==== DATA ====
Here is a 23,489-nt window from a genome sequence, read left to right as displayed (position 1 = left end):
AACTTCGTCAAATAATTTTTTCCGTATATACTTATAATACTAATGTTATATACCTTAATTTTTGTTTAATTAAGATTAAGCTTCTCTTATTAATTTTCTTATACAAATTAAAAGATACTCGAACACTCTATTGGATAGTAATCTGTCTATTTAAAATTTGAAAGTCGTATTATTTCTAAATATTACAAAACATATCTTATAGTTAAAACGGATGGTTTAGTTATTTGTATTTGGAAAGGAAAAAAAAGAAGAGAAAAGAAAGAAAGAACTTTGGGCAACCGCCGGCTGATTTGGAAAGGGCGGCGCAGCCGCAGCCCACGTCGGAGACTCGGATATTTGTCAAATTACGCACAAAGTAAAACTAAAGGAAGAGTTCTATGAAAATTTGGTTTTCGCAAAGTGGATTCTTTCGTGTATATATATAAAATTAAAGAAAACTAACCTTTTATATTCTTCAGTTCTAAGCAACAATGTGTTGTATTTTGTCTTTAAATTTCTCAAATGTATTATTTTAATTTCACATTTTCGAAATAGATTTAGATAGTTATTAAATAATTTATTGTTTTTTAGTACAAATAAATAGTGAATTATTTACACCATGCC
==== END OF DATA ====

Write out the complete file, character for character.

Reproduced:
Here is a 23,489-nt window from a genome sequence, read left to right as displayed (position 1 = left end):
AACTTCGTCAAATAATTTTTTCCGTATATACTTATAATACTAATGTTATATACCTTAATTTTTGTTTAATTAAGATTAAGCTTCTCTTATTAATTTTCTTATACAAATTAAAAGATACTCGAACACTCTATTGGATAGTAATCTGTCTATTTAAAATTTGAAAGTCGTATTATTTCTAAATATTACAAAACATATCTTATAGTTAAAACGGATGGTTTAGTTATTTGTATTTGGAAAGGAAAAAAAAGAAGAGAAAAGAAAGAAAGAACTTTGGGCAACCGCCGGCTGATTTGGAAAGGGCGGCGCAGCCGCAGCCCACGTCGGAGACTCGGATATTTGTCAAATTACGCACAAAGTAAAACTAAAGGAAGAGTTCTATGAAAATTTGGTTTTCGCAAAGTGGATTCTTTCGTGTATATATATAAAATTAAAGAAAACTAACCTTTTATATTCTTCAGTTCTAAGCAACAATGTGTTGTATTTTGTCTTTAAATTTCTCAAATGTATTATTTTAATTTCACATTTTCGAAATAGATTTAGATAGTTATTAAATAATTTATTGTTTTTTAGTACAAATAAATAGTGAATTATTTACACCATGCC